In 1997 the Netherlands established an infrastructure for influenza vaccination called the Dutch National Influenza Prevention Program (NPG). Aim is to protect people from illness and death due to influenza.
Influenza (also known as flu) is caused by an infection with the influenza virus. The course of this infection can be mild and even subclinical. The typical clinical picture is that after an incubation period of one to three days, body temperature suddenly rises; this is often accompanied by shivering. Within a few hours this turns into general malaise and headache, muscle pain (especially in the limbs), and airway symptoms such as sore throat and coughing. The most important and frequent complications are primary viral infections (such as pneumonia and myocarditis) and secondary bacterial infections (such as otitis and pneumonia). Influenza causes 100-2000 deaths annually, mostly among elderly. Most cases of influenza are relatively mild, but nevertheless lead to considerable work absenteeism.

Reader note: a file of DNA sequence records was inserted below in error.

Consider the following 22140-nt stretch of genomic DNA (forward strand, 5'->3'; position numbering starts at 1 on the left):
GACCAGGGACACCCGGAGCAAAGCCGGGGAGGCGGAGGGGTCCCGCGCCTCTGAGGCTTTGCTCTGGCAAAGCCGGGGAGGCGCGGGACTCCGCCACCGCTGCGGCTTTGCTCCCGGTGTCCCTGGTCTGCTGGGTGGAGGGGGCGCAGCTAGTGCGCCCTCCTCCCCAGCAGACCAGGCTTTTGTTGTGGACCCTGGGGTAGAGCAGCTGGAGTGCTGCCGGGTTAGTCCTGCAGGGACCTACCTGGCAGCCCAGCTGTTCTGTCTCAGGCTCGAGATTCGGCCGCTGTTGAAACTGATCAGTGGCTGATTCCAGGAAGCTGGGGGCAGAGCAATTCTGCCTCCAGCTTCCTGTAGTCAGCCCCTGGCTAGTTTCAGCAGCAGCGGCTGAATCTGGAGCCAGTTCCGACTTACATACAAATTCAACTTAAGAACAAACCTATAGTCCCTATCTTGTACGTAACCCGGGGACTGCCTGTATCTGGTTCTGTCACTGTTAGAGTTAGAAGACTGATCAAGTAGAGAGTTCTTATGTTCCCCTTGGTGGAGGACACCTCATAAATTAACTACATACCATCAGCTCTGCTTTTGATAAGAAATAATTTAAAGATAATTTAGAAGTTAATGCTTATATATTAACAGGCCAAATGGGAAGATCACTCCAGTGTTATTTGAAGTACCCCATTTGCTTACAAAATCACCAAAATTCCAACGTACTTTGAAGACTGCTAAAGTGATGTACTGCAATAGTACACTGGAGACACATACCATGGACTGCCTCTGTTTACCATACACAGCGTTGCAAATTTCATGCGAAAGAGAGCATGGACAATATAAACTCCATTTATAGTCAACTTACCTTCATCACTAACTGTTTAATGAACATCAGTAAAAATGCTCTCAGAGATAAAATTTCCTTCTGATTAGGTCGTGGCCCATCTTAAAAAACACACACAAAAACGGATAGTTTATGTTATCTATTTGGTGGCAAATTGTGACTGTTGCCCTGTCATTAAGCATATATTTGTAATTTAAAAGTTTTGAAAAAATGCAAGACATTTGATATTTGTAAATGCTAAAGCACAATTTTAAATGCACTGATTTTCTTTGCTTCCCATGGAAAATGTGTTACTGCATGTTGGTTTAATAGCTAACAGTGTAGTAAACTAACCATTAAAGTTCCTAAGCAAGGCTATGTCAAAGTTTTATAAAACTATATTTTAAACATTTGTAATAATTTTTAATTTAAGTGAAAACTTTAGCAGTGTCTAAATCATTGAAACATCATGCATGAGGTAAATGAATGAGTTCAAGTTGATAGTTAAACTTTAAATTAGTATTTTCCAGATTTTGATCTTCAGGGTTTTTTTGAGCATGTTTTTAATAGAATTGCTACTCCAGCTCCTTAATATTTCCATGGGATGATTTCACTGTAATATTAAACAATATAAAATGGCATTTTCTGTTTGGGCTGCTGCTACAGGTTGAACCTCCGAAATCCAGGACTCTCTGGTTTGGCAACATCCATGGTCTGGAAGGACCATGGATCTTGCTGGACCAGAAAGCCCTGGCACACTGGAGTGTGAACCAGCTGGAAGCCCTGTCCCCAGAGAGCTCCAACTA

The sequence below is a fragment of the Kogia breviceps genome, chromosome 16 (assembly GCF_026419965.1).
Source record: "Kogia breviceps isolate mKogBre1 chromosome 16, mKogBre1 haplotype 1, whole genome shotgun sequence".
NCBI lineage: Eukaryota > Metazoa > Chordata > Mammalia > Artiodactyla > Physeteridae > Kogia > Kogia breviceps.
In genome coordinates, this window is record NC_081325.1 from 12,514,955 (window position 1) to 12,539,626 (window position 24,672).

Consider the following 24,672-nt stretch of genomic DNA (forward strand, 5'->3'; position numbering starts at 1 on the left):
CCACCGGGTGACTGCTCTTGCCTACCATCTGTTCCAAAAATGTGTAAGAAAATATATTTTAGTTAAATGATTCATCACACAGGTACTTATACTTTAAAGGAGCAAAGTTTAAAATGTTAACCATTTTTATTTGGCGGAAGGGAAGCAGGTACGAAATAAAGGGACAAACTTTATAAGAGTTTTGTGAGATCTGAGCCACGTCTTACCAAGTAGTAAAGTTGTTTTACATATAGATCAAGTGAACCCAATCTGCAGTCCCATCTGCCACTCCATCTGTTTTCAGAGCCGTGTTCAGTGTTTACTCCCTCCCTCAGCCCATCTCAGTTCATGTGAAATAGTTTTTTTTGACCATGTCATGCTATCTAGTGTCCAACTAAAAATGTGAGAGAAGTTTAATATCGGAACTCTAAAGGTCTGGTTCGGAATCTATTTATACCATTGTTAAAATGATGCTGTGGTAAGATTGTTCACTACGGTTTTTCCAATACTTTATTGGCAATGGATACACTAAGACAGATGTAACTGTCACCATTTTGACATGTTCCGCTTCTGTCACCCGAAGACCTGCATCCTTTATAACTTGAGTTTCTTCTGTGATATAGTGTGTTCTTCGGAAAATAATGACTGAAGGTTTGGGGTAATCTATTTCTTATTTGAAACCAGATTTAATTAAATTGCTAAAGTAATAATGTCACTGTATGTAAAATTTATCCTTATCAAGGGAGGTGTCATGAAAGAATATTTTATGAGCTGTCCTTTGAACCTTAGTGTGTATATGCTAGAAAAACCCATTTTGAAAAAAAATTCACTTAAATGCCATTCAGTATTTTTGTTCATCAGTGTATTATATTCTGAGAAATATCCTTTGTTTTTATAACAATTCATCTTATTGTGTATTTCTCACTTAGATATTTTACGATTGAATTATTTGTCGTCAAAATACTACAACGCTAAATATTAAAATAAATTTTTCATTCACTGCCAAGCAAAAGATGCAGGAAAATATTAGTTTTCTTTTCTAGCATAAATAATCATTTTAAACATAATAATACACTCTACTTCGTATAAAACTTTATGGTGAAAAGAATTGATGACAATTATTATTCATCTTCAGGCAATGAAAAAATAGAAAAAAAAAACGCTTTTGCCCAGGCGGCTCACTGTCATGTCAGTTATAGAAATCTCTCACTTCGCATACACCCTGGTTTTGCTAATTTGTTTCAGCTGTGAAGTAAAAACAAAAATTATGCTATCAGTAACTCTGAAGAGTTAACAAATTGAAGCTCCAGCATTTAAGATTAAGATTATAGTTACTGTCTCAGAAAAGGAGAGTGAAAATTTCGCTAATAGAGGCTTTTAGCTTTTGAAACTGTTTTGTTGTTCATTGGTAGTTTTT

Because the influenza virus is continuously evolving, infection does not confer the infected person with lifelong protection, as is often the case with other infectious diseases. This is why there are annual flu epidemics, and why the flu vaccine has to be adapted every year and risk groups vaccinated every year. Vaccinated people normally develop a protective amount of antibody within two to three weeks.
On advice of the Dutch Health Council people at high risk for complications of influenza are personally invited to see their family doctor for a free of charge vaccination.
As of 2008, the target group of the NPG programme comprises: